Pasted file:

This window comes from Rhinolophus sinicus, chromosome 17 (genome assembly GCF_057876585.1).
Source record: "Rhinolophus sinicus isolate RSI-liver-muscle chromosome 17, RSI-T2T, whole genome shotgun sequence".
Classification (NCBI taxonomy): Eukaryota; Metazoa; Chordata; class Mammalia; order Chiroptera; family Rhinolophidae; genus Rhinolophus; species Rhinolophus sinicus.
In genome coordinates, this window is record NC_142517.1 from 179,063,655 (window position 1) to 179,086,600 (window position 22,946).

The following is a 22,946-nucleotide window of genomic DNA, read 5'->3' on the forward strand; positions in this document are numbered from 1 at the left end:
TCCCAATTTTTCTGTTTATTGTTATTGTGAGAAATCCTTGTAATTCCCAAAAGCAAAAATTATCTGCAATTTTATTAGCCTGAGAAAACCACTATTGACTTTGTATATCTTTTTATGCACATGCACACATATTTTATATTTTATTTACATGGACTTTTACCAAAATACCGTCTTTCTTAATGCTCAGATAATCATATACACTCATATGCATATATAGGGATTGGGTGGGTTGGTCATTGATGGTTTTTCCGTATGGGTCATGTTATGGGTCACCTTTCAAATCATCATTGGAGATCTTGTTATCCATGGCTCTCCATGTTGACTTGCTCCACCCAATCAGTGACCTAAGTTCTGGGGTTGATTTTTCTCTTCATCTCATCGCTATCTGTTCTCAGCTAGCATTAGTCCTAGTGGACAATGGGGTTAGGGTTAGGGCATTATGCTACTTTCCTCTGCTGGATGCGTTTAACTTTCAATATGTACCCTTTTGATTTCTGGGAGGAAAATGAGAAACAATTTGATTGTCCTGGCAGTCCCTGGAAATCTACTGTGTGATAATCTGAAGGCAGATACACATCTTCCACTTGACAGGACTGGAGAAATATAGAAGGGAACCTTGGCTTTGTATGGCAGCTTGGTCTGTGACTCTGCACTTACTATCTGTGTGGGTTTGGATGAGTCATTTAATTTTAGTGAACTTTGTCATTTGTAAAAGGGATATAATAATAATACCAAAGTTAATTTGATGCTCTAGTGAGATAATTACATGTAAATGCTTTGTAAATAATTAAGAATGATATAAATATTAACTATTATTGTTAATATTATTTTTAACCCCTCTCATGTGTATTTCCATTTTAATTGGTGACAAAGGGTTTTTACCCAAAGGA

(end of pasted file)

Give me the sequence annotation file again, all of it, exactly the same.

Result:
This window comes from Rhinolophus sinicus, chromosome 17 (genome assembly GCF_057876585.1).
Source record: "Rhinolophus sinicus isolate RSI-liver-muscle chromosome 17, RSI-T2T, whole genome shotgun sequence".
Classification (NCBI taxonomy): Eukaryota; Metazoa; Chordata; class Mammalia; order Chiroptera; family Rhinolophidae; genus Rhinolophus; species Rhinolophus sinicus.
In genome coordinates, this window is record NC_142517.1 from 179,063,655 (window position 1) to 179,086,600 (window position 22,946).

The following is a 22,946-nucleotide window of genomic DNA, read 5'->3' on the forward strand; positions in this document are numbered from 1 at the left end:
TCCCAATTTTTCTGTTTATTGTTATTGTGAGAAATCCTTGTAATTCCCAAAAGCAAAAATTATCTGCAATTTTATTAGCCTGAGAAAACCACTATTGACTTTGTATATCTTTTTATGCACATGCACACATATTTTATATTTTATTTACATGGACTTTTACCAAAATACCGTCTTTCTTAATGCTCAGATAATCATATACACTCATATGCATATATAGGGATTGGGTGGGTTGGTCATTGATGGTTTTTCCGTATGGGTCATGTTATGGGTCACCTTTCAAATCATCATTGGAGATCTTGTTATCCATGGCTCTCCATGTTGACTTGCTCCACCCAATCAGTGACCTAAGTTCTGGGGTTGATTTTTCTCTTCATCTCATCGCTATCTGTTCTCAGCTAGCATTAGTCCTAGTGGACAATGGGGTTAGGGTTAGGGCATTATGCTACTTTCCTCTGCTGGATGCGTTTAACTTTCAATATGTACCCTTTTGATTTCTGGGAGGAAAATGAGAAACAATTTGATTGTCCTGGCAGTCCCTGGAAATCTACTGTGTGATAATCTGAAGGCAGATACACATCTTCCACTTGACAGGACTGGAGAAATATAGAAGGGAACCTTGGCTTTGTATGGCAGCTTGGTCTGTGACTCTGCACTTACTATCTGTGTGGGTTTGGATGAGTCATTTAATTTTAGTGAACTTTGTCATTTGTAAAAGGGATATAATAATAATACCAAAGTTAATTTGATGCTCTAGTGAGATAATTACATGTAAATGCTTTGTAAATAATTAAGAATGATATAAATATTAACTATTATTGTTAATATTATTTTTAACCCCTCTCATGTGTATTTCCATTTTAATTGGTGACAAAGGGTTTTTACCCAAAGGA